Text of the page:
1) Do not learn a lot of content words.
We remember from school that "el bolígrafo esta en la mesa" and "Madrid es la capital de España", but when we met a foreigner / Spanish speaking person, this and similar vocabulary did not help us at all.
First of all, we need to learn functional words.
What are the functional words?
The most important words are interrogative participles: who? where to? what for? why? How much? etc.
Then the pronouns.
Then conjunctions and prepositions.
Then verbs and participles.
And at the very end, nouns.
2) Do not try to memorize a single word or, God forbid, a list of words.
Words must be studied as part of sentences. Sentences should be the questions and the answers to them. And be short.
Who are you? I am her brother.
Who is she? She is my sister.
Where are children? They are at school.
And so on.
It is believed that our brain stores all the information ever perceived by it in one form or another.
The problem is to retrieve this information.
Nobody really knows how the human memory works.
But the most popular is the network model, such as the Internet. According to this model, all objects in human memory:
all concepts, words, sensations, smells, pictures, emotions are linked to each other. The more links to a word, the easier it is to retrieve it.
So, if you remember a three-word sentence, you have 3 links to each word (from other words and the sentence itself).
Listening to the sentences, we must imagine ourselves as an active participants in a real dialogue.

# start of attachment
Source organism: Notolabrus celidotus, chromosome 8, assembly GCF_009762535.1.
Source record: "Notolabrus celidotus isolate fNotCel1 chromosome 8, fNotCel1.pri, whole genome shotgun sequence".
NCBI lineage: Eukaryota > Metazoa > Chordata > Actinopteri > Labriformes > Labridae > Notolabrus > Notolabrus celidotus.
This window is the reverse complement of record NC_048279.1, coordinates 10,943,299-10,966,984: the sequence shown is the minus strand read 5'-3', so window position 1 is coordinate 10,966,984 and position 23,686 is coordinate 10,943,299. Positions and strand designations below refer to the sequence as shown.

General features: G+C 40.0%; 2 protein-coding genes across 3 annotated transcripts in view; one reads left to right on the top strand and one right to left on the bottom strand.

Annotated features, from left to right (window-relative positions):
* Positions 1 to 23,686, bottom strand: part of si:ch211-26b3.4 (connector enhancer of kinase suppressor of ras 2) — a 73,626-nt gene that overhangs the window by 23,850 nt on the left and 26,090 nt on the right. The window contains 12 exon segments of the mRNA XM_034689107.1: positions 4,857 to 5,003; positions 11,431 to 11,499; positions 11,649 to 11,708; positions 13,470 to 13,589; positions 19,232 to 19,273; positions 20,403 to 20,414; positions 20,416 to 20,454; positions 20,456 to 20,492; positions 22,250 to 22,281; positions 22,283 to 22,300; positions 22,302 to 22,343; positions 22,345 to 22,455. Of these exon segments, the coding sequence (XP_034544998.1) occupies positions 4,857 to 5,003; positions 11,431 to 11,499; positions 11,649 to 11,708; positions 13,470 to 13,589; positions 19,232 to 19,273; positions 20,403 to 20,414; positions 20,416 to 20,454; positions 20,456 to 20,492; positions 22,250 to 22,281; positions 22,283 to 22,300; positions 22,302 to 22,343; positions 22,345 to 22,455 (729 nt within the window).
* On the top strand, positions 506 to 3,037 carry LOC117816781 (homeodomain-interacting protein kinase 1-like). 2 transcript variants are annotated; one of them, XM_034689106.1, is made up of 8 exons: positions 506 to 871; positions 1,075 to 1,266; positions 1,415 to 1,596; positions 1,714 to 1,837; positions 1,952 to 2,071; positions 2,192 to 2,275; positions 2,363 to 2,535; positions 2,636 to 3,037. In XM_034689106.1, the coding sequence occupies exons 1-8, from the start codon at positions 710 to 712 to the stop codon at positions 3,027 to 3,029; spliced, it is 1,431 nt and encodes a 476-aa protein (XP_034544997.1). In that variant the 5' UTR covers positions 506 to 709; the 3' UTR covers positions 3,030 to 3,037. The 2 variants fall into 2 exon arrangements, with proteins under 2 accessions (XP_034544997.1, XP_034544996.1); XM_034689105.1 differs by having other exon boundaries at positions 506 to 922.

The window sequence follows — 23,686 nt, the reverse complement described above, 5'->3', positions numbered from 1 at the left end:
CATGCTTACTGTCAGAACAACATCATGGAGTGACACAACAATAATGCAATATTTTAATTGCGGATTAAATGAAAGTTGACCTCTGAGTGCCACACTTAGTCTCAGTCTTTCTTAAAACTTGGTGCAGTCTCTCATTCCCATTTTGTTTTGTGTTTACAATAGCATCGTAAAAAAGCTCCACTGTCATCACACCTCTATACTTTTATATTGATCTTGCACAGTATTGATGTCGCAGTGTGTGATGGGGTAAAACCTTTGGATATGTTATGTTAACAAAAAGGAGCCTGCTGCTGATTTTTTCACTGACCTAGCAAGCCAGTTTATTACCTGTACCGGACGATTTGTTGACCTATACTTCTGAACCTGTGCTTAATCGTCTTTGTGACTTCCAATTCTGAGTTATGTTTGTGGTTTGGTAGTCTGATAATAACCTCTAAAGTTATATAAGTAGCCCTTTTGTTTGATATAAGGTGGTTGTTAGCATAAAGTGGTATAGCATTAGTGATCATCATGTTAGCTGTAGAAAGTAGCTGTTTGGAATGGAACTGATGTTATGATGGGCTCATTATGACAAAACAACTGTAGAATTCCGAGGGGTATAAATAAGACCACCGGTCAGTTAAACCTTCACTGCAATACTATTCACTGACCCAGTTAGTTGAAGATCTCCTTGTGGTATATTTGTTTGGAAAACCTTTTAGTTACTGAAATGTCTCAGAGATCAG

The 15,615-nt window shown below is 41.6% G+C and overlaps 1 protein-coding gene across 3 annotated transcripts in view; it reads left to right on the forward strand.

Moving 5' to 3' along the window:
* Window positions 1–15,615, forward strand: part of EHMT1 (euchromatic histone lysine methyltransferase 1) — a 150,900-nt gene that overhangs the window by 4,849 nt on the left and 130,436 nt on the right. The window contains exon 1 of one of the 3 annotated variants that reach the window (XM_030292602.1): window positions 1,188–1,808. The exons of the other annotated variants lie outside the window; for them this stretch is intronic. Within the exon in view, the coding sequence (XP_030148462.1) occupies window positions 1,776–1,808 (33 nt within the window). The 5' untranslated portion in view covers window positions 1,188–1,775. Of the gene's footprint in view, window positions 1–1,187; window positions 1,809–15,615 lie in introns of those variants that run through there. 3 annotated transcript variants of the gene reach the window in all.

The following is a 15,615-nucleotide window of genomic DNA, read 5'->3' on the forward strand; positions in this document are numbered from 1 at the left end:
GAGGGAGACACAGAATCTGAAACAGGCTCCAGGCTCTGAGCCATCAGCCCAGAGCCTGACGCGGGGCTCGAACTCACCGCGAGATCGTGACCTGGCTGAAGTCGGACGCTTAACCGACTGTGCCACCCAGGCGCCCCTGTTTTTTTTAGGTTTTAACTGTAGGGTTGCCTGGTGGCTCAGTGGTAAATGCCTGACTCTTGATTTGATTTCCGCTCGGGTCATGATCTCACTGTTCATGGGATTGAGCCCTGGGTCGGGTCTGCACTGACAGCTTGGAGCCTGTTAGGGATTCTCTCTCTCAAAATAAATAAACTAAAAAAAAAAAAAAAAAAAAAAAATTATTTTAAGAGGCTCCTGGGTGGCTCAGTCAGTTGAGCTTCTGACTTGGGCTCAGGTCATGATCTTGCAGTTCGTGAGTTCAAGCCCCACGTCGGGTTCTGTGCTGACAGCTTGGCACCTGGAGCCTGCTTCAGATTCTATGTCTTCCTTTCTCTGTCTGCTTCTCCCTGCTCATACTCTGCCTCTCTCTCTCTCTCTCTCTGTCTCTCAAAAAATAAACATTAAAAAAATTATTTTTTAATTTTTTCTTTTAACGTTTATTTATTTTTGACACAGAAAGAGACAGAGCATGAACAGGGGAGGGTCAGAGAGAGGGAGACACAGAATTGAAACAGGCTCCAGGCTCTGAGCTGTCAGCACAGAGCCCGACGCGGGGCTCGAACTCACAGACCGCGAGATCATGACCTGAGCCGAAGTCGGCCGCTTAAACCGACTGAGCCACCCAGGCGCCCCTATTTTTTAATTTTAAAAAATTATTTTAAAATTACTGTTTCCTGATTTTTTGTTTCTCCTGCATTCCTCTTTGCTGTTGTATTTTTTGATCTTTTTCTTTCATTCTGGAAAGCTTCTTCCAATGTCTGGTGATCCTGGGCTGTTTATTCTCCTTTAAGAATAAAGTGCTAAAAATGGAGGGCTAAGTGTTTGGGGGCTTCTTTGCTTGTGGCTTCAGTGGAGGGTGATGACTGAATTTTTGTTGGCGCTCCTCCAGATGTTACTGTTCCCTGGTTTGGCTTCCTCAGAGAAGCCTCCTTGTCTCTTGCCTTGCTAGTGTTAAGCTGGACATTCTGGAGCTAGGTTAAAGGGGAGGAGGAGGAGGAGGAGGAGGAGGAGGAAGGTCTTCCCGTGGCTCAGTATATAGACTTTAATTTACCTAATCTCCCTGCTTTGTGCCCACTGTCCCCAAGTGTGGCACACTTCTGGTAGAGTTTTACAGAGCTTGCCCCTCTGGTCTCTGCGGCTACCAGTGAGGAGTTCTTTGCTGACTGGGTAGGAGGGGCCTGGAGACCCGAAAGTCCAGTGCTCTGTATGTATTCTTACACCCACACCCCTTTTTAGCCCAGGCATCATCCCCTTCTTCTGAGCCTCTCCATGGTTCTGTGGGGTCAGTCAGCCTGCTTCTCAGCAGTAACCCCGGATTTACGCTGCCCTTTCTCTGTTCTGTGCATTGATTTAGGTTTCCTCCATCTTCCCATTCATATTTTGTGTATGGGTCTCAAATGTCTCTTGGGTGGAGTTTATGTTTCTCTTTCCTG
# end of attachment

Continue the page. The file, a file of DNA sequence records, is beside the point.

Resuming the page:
This will add more “links”: a picture of the place where the dialogue takes place, the image of the person we are talking to, emotions that arise in the process.
3) Do not learn 10 minutes a day.
To catch something in 7 days, we need to work with complete immersion.
Remove all information that is not in Spanish. Do not speak with anyone except in Spanish, listen and watch nothing but in Spanish.
Almost all the time, in one form or another, to devote to the study of language.
Usually, sellers/popularizers of programs, online courses, etc. claim that from 10 minutes a day there will be visible benefits.
It will be useful, but for them, and not for you, since for them 10,000 users who use the site or application 10 minutes a day is much better than 500 who use it 2 hours a day.
But it is much simpler to convince the average person to sacrifice 10 min a day, then the whole week.
From 10 minutes a day, there will be no practical benefit.
At least 30 minutes, preferably an hour.
And out of 30 minutes, twenty should be devoted to repeating past material. (see paragraph 6)
Well, it’s clear that if you do 1 hour a day instead of 10 hours, then the course mastering time will increase accordingly.
4) Do not listen passively.
It is necessary to listen and repeat. Aloud(!).
5) Do not translate.
The translation is necessary but evil.
When we start practice with a new sentence and we don't know the meaning of it, we look at translation.
And never look at it again. (Never listen to it as well.)
We should bound foreign phrases in our brain, not to translations but some pictures, concepts, imaginations.
Paradox, but good translators do not translate. They read/listen sentence in one language, understand its meaning and create a sentence with the same meaning in another language.
Machine translators, yes, translate. This is why machine translation is so bad.
6) Do not go on to the next lesson all the time, then to the next, etc.
We must go back. Repeating is the mother of learning.
Some courses, for example, Pimsleur has a feature called spaced repetition. Learning material repeats itself with increased intervals of time.
Our basic course does not have such a feature and we should manage repetition by ourselves.
The repetition pattern is something like this (each digit is a lesson number):